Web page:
20 Years of the Indianapolis Prize

The Indianapolis Prize was created in 2006 with the objective of approaching animal conservation in a new way. The Prize was designed to combine a monetary award large enough to have a serious impact on a single conservationist with a series of events that would inspire and educate the public about the world’s conservation heroes. Now, nearing its twentieth year, the Prize has awarded more than $6.2 million and reached more than 2 billion people globally.

From seahorses to lemurs to African elephants and everything in between, the nine Winners of the Indianapolis Prize have worked in every climate and on every continent. Today, they continue to be at the forefront of important conservation victories.

Chief Scientist Emeritus of Polar Bears International and 2012 Winner Dr. Steven Amstrup’s most recent published paper in the fall of 2023 shows the impact greenhouse gas emissions has on sea ice loss and polar bear survival. This groundbreaking paper is the first step in removing the roadblocks that has prevented further action since the polar bear was named a threatened species under the Endangered Species Act in 2008. The 2023 Winner Dr. Pablo Borboroglu continues to be a voice for penguin species around the world. Borboroglu and his team utilize the latest technology advancements allowing them to monitor ecosystems on a large scale and enhance their ability to predict ecological trends.

On the other side of the world, Dr. Iain Douglas-Hamilton, 2010 Winner, assists in researching the opportunities of artificial intelligence (AI) and machine learning to enhance the understanding of animal behavior and conservation strategies. Douglas-Hamilton’s organization, Save the Elephants, uses the power of drones and AI to monitor elephants and extract vital information that might be otherwise overlooked.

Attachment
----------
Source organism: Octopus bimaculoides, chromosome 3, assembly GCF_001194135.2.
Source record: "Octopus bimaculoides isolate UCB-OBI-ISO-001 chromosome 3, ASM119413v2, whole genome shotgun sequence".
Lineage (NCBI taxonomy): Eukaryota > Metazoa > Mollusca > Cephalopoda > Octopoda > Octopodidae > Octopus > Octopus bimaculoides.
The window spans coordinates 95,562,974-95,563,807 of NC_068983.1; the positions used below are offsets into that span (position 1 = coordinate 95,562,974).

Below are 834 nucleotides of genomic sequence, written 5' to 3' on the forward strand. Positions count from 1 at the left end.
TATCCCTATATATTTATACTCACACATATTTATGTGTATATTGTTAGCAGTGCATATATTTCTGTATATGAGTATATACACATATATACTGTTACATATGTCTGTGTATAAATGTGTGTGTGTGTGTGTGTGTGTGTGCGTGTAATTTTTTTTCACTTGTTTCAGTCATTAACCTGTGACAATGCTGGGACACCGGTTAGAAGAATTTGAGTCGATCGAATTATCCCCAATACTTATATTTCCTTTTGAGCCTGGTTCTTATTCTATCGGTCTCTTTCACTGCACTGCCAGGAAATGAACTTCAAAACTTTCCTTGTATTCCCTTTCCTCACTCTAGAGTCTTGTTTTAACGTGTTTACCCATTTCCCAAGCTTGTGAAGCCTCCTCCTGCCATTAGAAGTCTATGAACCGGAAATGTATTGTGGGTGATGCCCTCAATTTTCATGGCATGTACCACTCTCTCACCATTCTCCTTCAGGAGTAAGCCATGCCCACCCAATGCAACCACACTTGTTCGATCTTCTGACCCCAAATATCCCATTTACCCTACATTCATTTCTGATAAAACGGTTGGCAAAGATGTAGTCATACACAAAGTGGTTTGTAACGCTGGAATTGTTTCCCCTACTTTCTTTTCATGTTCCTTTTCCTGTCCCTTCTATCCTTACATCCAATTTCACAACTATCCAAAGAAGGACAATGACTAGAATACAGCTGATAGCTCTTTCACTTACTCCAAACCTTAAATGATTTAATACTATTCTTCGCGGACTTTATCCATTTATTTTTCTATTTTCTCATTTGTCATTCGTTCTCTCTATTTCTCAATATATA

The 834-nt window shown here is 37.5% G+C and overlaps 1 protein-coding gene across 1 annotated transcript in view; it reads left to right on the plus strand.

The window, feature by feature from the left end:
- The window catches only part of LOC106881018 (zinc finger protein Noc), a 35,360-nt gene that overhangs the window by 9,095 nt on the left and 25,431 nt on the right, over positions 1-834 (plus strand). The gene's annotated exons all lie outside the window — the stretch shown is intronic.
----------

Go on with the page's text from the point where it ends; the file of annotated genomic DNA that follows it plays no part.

Peruvian primatologist Fanny Cornejo was named the first recipient of the Emerging Conservationist award at the 2023 Indianapolis Prize Gala for her incredible work with the illusive yellow-tailed woolly monkey and Andean bears. As a result of her win, Cornejo was named one of “The 50 Most Powerful Women in Peru” by Forbes Peru. She continues her work as executive director of Yunkawasi and is currently planning celebrations for the 50th anniversary of the yellow-tailed woolly monkey discovery with 2018 Prize Winner Dr. Russ Mittermeier, who first spotted the primate in the Peruvian forest in 1974.

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Alliy Moyer
Conservation Public Relations Specialist